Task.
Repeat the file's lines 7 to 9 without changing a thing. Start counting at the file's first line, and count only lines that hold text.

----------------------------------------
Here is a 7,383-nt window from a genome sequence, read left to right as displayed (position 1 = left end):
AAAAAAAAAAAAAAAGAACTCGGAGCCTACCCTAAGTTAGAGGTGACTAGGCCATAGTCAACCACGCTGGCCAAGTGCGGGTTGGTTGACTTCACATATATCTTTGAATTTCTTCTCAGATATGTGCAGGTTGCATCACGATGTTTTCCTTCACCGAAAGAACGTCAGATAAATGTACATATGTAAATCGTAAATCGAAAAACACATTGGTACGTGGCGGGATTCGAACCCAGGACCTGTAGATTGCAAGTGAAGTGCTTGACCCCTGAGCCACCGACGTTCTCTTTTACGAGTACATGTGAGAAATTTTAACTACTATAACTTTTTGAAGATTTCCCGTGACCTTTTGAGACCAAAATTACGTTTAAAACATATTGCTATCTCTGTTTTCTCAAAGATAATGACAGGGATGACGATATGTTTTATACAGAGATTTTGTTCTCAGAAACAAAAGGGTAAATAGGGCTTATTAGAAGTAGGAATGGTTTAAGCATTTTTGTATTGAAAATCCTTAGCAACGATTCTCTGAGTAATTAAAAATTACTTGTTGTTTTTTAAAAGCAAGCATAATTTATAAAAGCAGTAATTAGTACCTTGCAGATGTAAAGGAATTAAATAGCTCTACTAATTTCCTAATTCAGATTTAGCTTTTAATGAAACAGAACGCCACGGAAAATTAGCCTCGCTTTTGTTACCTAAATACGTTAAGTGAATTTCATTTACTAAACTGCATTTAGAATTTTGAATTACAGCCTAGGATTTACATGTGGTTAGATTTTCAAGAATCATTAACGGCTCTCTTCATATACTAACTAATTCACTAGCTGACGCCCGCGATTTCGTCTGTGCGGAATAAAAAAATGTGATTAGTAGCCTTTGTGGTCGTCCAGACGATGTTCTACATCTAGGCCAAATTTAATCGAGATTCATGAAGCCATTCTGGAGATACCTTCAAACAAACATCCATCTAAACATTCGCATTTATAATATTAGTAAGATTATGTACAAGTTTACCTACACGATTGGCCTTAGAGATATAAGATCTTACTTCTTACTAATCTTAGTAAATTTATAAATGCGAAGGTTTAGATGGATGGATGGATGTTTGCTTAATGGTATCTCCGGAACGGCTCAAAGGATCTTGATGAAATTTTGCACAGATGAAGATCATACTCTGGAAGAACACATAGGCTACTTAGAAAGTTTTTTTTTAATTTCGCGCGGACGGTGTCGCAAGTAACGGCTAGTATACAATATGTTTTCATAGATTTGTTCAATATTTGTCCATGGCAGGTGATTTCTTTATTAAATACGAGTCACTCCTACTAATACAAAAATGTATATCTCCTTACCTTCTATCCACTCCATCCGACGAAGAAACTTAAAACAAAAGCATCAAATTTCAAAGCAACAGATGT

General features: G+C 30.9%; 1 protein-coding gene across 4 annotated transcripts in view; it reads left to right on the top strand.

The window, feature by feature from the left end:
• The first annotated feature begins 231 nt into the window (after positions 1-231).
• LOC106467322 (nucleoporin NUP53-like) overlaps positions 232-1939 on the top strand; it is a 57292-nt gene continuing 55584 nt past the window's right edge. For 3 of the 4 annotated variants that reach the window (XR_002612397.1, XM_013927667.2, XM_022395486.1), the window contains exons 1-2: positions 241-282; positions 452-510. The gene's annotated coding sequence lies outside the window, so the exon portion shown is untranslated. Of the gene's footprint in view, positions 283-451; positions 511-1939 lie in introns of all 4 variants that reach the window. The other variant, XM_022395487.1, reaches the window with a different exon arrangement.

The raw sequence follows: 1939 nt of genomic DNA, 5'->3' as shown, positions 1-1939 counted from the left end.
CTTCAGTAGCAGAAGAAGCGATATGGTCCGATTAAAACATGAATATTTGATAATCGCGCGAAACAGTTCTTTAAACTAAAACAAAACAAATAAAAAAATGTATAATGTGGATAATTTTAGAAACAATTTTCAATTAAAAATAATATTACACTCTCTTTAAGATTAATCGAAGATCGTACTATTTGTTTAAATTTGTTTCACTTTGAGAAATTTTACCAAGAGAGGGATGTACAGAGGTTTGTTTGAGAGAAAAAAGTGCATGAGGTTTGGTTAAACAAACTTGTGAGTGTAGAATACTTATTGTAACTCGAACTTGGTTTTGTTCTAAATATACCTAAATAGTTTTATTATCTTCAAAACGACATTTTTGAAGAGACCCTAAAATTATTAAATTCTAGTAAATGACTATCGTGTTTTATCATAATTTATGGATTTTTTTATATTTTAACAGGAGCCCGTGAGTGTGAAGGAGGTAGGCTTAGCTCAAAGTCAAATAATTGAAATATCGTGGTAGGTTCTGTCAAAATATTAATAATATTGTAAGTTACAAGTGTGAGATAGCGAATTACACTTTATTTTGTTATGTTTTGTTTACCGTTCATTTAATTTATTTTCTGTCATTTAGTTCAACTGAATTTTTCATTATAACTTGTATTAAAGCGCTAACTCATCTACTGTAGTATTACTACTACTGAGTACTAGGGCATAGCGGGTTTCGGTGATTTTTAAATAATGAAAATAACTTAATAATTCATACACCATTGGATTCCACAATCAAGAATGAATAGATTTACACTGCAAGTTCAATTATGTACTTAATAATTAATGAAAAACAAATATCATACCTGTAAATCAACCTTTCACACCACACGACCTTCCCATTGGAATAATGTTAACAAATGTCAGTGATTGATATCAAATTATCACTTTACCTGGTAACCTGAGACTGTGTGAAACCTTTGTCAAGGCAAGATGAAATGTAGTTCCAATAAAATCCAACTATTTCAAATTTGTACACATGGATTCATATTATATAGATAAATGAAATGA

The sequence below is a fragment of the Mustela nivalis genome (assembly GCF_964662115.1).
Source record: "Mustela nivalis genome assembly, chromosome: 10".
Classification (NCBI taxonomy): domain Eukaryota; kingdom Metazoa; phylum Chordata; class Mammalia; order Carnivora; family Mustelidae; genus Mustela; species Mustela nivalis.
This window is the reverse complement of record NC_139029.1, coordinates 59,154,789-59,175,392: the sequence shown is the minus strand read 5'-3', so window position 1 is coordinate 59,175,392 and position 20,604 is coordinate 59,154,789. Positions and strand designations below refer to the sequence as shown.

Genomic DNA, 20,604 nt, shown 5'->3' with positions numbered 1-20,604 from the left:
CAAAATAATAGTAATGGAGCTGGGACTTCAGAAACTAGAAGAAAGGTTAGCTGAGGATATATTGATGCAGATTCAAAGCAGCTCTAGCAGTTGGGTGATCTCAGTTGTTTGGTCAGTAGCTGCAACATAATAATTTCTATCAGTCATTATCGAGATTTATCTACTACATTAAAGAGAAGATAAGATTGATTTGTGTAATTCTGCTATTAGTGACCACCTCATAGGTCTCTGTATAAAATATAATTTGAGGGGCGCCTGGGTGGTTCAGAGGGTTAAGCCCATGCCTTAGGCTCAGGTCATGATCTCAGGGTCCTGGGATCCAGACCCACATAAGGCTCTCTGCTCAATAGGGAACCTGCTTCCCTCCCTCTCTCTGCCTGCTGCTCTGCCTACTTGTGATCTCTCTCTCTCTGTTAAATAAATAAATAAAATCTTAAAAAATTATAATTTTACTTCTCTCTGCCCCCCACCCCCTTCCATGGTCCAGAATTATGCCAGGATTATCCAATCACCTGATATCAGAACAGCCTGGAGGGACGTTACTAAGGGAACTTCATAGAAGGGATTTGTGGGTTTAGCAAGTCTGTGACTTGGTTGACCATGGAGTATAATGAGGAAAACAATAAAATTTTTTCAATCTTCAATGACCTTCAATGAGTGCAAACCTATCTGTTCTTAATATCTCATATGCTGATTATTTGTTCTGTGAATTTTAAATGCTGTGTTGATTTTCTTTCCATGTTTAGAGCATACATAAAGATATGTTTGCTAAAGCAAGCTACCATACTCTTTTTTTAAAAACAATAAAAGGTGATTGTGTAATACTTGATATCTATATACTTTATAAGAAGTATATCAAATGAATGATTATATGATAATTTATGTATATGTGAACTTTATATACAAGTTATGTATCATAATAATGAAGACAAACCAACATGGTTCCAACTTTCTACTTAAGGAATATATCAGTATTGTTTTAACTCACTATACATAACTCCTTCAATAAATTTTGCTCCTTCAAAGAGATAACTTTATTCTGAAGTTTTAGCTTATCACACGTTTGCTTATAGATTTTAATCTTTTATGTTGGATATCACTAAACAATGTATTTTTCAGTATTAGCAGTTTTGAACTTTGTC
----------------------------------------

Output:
The raw sequence follows: 1939 nt of genomic DNA, 5'->3' as shown, positions 1-1939 counted from the left end.
CTTCAGTAGCAGAAGAAGCGATATGGTCCGATTAAAACATGAATATTTGATAATCGCGCGAAACAGTTCTTTAAACTAAAACAAAACAAATAAAAAAATGTATAATGTGGATAATTTTAGAAACAATTTTCAATTAAAAATAATATTACACTCTCTTTAAGATTAATCGAAGATCGTACTATTTGTTTAAATTTGTTTCACTTTGAGAAATTTTACCAAGAGAGGGATGTACAGAGGTTTGTTTGAGAGAAAAAAGTGCATGAGGTTTGGTTAAACAAACTTGTGAGTGTAGAATACTTATTGTAACTCGAACTTGGTTTTGTTCTAAATATACCTAAATAGTTTTATTATCTTCAAAACGACATTTTTGAAGAGACCCTAAAATTATTAAATTCTAGTAAATGACTATCGTGTTTTATCATAATTTATGGATTTTTTTATATTTTAACAGGAGCCCGTGAGTGTGAAGGAGGTAGGCTTAGCTCAAAGTCAAATAATTGAAATATCGTGGTAGGTTCTGTCAAAATATTAATAATATTGTAAGTTACAAGTGTGAGATAGCGAATTACACTTTATTTTGTTATGTTTTGTTTACCGTTCATTTAATTTATTTTCTGTCATTTAGTTCAACTGAATTTTTCATTATAACTTGTATTAAAGCGCTAACTCATCTACTGTAGTATTACTACTACTGAGTACTAGGGCATAGCGGGTTTCGGTGATTTTTAAATAATGAAAATAACTTAATAATTCATACACCATTGGATTCCACAATCAAGAATGAATAGATTTACACTGCAAGTTCAATTATGTACTTAATAATTAATGAAAAACAAATATCATACCTGTAAATCAACCTTTCACACCACACGACCTTCCCATTGGAATAATGTTAACAAATGTCAGTGATTGATATCAAATTATCACTTTACCTGGTAACCTGAGACTGTGTGAAACCTTTGTCAAGGCAAGATGAAATGTAGTTCCAATAAAATCCAACTATTTCAAATTTGTACACATGGATTCATATTATATAGATAAATGAAATGA

The sequence below is a fragment of the Mustela nivalis genome (assembly GCF_964662115.1).